6 Life Lessons that Every New Traveler Should Understand

It’s safe to say that whether traveling for three weeks or three years, everyone will end up learning a lesson or two on the road. Life itself is a big test, and traveling can be a big teacher. It’s what you do with those lessons learned that counts. Read on to see six life lesson every new traveler should understand:

1. Everything happens for a reason

I know this can be used in everyday life as well, but I feel while traveling, this is clearer. You might miss a bus, not get a job, decide to go to one city and not the other, say yes to skydiving, buy a car and it dies on you the next day, or decide to travel with a new friend. All of these experiences happen everyday. But when you’re on the road, these experiences define your life at that moment. You don’t have anything to fall back on. You’ve put yourself out there and if something goes wrong, or even right, it changes the course of your entire trip. Take that as an opportunity to grow and accept the changes being made. It doesn’t matter what situation has occurred, just know that there’s always something behind it. If you can process this, you will be well ahead of a lot of others.

2. Never underestimate the kindness of strangers

Back home, no one really says hello to each other on the sidewalks, or even dares to strike up a conversation with a stranger. Conversations start over sharing a Wi-Fi password, or just showing up at the same time to check-in. The process to get to know someone is fast tracked to hours not days.
With my experience, life leads you to the people you need to meet. This is where the kindness factor kicks in. There’s been countless times on my travels I’ve met incredible people and have swapped hilarious stories, advice, and contact information within a matter of minutes. You have no reason to hold yourself back, and others get to see the real you. But most importantly, I was cared about by someone who knew me for five seconds. This is one of my biggest draws to travel. Majority of the time, everyone just wants to help each other out.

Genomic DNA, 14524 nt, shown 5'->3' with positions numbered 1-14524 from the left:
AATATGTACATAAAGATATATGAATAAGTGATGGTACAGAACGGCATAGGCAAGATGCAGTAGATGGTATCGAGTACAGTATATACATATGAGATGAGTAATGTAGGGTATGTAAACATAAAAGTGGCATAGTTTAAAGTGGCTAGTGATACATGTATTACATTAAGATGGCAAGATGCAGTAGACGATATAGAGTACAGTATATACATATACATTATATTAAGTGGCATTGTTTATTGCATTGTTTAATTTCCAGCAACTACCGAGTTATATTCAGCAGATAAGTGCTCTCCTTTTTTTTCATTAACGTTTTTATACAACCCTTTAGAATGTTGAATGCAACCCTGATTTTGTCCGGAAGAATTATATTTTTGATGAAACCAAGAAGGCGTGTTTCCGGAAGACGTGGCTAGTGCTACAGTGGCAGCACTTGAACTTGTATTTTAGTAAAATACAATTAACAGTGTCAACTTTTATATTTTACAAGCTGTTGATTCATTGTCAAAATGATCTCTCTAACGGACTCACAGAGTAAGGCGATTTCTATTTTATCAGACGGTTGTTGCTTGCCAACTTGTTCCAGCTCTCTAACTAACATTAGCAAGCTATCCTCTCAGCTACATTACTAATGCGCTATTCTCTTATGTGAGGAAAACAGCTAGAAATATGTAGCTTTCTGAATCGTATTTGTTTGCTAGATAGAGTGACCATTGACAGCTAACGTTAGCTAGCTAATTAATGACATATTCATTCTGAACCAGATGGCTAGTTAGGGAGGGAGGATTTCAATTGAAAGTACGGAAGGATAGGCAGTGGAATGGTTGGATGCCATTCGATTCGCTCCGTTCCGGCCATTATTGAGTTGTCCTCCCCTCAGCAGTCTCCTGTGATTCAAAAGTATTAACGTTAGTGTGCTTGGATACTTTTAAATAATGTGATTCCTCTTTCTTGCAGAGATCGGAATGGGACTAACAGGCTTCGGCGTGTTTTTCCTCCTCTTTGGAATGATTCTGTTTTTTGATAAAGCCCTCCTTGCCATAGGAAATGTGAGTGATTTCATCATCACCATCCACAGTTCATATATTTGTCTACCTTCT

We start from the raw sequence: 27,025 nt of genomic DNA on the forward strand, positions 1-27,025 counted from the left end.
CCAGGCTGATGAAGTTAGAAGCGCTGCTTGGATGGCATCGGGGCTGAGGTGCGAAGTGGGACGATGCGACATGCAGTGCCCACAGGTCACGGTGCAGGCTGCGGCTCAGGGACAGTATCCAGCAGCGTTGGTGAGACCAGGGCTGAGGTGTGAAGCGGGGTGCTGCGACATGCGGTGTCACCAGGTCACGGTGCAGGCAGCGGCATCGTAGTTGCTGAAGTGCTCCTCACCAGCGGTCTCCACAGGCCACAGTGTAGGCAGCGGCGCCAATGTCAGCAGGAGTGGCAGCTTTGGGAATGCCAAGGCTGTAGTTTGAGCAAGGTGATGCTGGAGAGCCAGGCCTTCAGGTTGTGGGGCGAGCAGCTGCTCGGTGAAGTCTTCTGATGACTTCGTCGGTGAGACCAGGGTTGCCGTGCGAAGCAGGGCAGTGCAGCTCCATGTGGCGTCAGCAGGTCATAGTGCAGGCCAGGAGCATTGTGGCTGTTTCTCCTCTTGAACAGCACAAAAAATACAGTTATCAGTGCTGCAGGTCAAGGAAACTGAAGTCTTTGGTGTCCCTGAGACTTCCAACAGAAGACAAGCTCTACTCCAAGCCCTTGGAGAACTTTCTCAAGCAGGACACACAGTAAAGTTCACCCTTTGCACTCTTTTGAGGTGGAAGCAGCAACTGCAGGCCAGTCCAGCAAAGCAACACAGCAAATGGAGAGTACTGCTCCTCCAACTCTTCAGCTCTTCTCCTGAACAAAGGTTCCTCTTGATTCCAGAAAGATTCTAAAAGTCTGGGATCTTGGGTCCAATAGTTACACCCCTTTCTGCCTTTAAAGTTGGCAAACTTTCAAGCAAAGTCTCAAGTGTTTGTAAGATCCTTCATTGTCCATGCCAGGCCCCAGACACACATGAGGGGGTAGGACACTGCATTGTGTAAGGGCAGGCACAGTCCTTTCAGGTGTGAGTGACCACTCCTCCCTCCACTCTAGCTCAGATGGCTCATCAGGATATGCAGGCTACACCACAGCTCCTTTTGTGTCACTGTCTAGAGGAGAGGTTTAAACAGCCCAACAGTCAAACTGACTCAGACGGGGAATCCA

3. You will spend way more than anticipated

This is not a new lesson. Everyone under the sun has written about spending too much money while traveling. I’m just reiterating this fact. There’s a lot to think about when you’re about to embark on your first trip abroad, especially if you plan on living in a new country. Sometimes thinking about the ways money can be wasted gets overlooked. I can say I have definitely done this. I found out the hard way that many items are astronomically overpriced than at home. Not to mention, little things like deposits for hostel keys, opening bank accounts, phone credit, buying any ticket day of, and the random festival you decide to go and blow $300. There’s plenty of ways that your money can disappear in a flash. The best thing to do is write it down or keep track on some sort of technological device. Oh, and save more! If you plan on saving $2,000, try to save $4,000. I know this might not sound realistic, but trust me you will thank yourself when you have the extra money when you have missed your bus or train and need to pay for another ticket. It’s costs like this that you need to take into consideration. Not everything will go to plan and you need to prepare yourself for detours. Don’t be scared, detours end up being really fun and they usually involve a hilarious story to tell.

4. Set Goals

Setting goals does not have to be a big process. Yes, you should be open to all adventures and opportunities, but you should also have some achievable goals in mind. You’ve already bought the ticket and are on your way to a whole new world which is a big success on its own. Since this is new to you, why not set new goals for yourself? I started very simple. I even wrote them on the flight over.